FAQ: The DNS bug and you

Are you at risk? If so, what do you do about it? We'll tackle those questions and a few others.

You know a bug is Big News when it makes National Public Radio's "All Things Considered," the network's afternoon drive-time show.

That's what happened Friday, when Dan Kaminsky, the security researcher who uncovered a critical flaw in the Doman Name System (DNS) software used to direct traffic on the Internet, gave a synopsis of the problem and what has been done to fix it.

Computerworld readers, of course, have known about the threat since July 8, when Kaminsky announced the vulnerability and talked about the multi-vendor patch effort he helped coordinate.

However, the threat escalated last week after other researchers guessed some of the bug's technical details, and then increased even more days later when attack code went public.

Are you at risk? If so, what do you do about it? We'll tackle those questions and a few others.

What's all the fuss?

A basic flaw in the Domain Name System makes it much easier than originally thought to insert bogus information into the Internet's routing infrastructure.

Successful "cache poisoning" attacks let hackers reroute users' requests to, say, yourbestbanksite.com, to one that looks like Your Best Bank, but is in fact a fake created to dupe people into entering confidential information, such as their online banking usernames and passwords. All of this happens silently and behind the scenes, so no one's the wiser.

Here's how Kaminsky put it: "A bad guy has a 1-in-65,000 chance of stealing your Internet connection, and he can try a couple thousand times a second."

By the way, this explanation by Kaminsky is among the few around we think is understandable to the DNS layman. Recommended reading.

Patches are out, right? So what's the problem?

Yes, some vendors issued patches on July 8 as part of a coordinated release. But not all DNS servers have been fixed.

Far from it, in fact, according to the available numbers.

Kaminsky, who tracks the results users get when they run the testing tool on at his blog (see "How do I know if I'm vulnerable," next section) said Saturday that at least 52 percent of DNS servers had not been patched. That number, however, is down from the 85 percent vulnerable in the first days after those patches were released.

Austrian security researchers issued a paper Thursday (download PDF) that claimed more than two-thirds of that country's DNS servers remained unpatched, a situation they called "rather grim."

How do I know if I'm vulnerable?

Several free online tools will tell you whether the DNS resolving server you use has been patched.

Kaminsky's blog has one. Click "Check My DNS" at the upper right under the "DNS Checker" heading.

DNS-OARC has a Web-based testing tool as well instructions on using the Unix "dig" command.

DNSstuff.com also boasts a Web testing tool. Click "Test Now" in the box at the lower left of the home page; the box is tagged as "DNS Vulnerability Check."

Join the PC World newsletter!

Error: Please check your email address.

Our Back to Business guide highlights the best products for you to boost your productivity at home, on the road, at the office, or in the classroom.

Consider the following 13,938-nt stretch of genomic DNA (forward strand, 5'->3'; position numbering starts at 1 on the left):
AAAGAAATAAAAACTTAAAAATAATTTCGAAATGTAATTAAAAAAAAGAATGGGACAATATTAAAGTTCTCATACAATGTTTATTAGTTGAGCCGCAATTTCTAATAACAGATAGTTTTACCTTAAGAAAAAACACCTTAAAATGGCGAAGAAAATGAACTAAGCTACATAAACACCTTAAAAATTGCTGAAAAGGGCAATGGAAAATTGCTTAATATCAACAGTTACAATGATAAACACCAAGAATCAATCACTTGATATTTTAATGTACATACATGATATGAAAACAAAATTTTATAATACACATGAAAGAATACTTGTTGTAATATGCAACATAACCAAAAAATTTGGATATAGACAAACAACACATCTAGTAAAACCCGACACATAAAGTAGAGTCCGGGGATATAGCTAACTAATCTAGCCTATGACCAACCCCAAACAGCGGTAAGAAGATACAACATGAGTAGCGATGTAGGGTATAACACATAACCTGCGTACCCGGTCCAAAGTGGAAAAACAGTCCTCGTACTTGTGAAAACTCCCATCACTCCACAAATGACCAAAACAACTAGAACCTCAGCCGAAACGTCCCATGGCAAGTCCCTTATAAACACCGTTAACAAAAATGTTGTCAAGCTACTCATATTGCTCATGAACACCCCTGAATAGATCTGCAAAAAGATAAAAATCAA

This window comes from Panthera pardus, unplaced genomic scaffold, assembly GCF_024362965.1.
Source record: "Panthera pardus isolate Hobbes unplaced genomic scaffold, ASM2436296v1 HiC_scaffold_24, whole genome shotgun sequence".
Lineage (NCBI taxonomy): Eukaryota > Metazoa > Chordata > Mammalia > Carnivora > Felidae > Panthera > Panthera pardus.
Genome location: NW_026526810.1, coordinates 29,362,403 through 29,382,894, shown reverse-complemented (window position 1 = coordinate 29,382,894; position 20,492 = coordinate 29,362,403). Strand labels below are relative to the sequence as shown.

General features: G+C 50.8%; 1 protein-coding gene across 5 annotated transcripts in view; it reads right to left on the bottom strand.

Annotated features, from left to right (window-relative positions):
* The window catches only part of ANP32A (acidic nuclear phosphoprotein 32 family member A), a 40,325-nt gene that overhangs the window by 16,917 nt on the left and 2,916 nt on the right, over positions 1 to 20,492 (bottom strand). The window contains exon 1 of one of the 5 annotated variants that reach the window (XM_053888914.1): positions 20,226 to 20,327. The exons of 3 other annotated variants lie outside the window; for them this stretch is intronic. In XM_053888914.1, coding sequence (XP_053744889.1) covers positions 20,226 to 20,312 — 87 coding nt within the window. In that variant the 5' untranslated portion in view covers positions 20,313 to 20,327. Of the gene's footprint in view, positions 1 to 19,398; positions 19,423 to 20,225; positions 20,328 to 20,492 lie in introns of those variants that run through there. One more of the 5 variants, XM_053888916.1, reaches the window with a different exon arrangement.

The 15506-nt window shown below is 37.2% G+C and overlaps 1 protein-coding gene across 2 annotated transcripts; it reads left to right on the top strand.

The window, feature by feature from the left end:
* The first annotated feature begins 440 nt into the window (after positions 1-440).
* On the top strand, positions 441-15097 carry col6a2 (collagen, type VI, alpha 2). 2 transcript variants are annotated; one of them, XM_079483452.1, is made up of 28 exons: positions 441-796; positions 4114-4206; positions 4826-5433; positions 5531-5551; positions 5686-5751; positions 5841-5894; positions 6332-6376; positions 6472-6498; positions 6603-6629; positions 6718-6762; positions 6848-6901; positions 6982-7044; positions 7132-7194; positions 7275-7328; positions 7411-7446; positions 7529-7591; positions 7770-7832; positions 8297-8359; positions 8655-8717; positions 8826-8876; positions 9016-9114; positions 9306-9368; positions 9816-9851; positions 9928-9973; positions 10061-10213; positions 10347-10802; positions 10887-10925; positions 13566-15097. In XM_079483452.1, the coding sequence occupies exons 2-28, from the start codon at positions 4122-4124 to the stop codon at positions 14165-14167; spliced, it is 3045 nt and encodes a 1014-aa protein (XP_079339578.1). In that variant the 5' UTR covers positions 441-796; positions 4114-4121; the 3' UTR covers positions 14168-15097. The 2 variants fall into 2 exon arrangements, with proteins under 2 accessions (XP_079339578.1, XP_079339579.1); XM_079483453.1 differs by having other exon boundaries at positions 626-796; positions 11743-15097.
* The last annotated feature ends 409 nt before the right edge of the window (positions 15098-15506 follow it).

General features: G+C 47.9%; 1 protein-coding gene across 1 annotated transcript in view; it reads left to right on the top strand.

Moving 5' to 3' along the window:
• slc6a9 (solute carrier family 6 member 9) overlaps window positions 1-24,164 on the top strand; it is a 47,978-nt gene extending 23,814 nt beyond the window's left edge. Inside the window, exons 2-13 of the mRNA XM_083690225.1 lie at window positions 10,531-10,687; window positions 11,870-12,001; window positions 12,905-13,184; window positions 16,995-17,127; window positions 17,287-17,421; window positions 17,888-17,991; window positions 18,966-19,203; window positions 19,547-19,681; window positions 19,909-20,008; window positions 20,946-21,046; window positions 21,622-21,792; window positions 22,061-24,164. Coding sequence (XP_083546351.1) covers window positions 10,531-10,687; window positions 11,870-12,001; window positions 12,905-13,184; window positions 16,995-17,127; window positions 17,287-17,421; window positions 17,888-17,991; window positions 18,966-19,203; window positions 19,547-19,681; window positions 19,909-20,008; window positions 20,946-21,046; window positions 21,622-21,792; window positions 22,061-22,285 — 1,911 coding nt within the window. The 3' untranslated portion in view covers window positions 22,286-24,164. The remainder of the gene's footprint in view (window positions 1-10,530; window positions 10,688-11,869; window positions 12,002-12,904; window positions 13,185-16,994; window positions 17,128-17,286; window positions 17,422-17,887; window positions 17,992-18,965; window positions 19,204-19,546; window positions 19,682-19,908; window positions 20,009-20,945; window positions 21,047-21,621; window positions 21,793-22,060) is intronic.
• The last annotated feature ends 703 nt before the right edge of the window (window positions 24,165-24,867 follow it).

Keep up with the latest tech news, reviews and previews by subscribing to the Good Gear Guide newsletter.

Gregg Keizer

Computerworld
Show Comments

Most Popular Reviews

Latest News Articles

Resources

PCW Evaluation Team

Azadeh Williams

HP OfficeJet Pro 8730

A smarter way to print for busy small business owners, combining speedy printing with scanning and copying, making it easier to produce high quality documents and images at a touch of a button.

Andrew Grant

HP OfficeJet Pro 8730

I've had a multifunction printer in the office going on 10 years now. It was a neat bit of kit back in the day -- print, copy, scan, fax -- when printing over WiFi felt a bit like magic. It’s seen better days though and an upgrade’s well overdue. This HP OfficeJet Pro 8730 looks like it ticks all the same boxes: print, copy, scan, and fax. (Really? Does anyone fax anything any more? I guess it's good to know the facility’s there, just in case.) Printing over WiFi is more-or- less standard these days.

Ed Dawson

HP OfficeJet Pro 8730

As a freelance writer who is always on the go, I like my technology to be both efficient and effective so I can do my job well. The HP OfficeJet Pro 8730 Inkjet Printer ticks all the boxes in terms of form factor, performance and user interface.

Michael Hargreaves

Windows 10 for Business / Dell XPS 13

I’d happily recommend this touchscreen laptop and Windows 10 as a great way to get serious work done at a desk or on the road.

Aysha Strobbe

Windows 10 / HP Spectre x360

Ultimately, I think the Windows 10 environment is excellent for me as it caters for so many different uses. The inclusion of the Xbox app is also great for when you need some downtime too!

Mark Escubio

Windows 10 / Lenovo Yoga 910

For me, the Xbox Play Anywhere is a great new feature as it allows you to play your current Xbox games with higher resolutions and better graphics without forking out extra cash for another copy. Although available titles are still scarce, but I’m sure it will grow in time.

Featured Content

Latest Jobs

Don’t have an account? Sign up here

Don't have an account? Sign up now

Forgot password?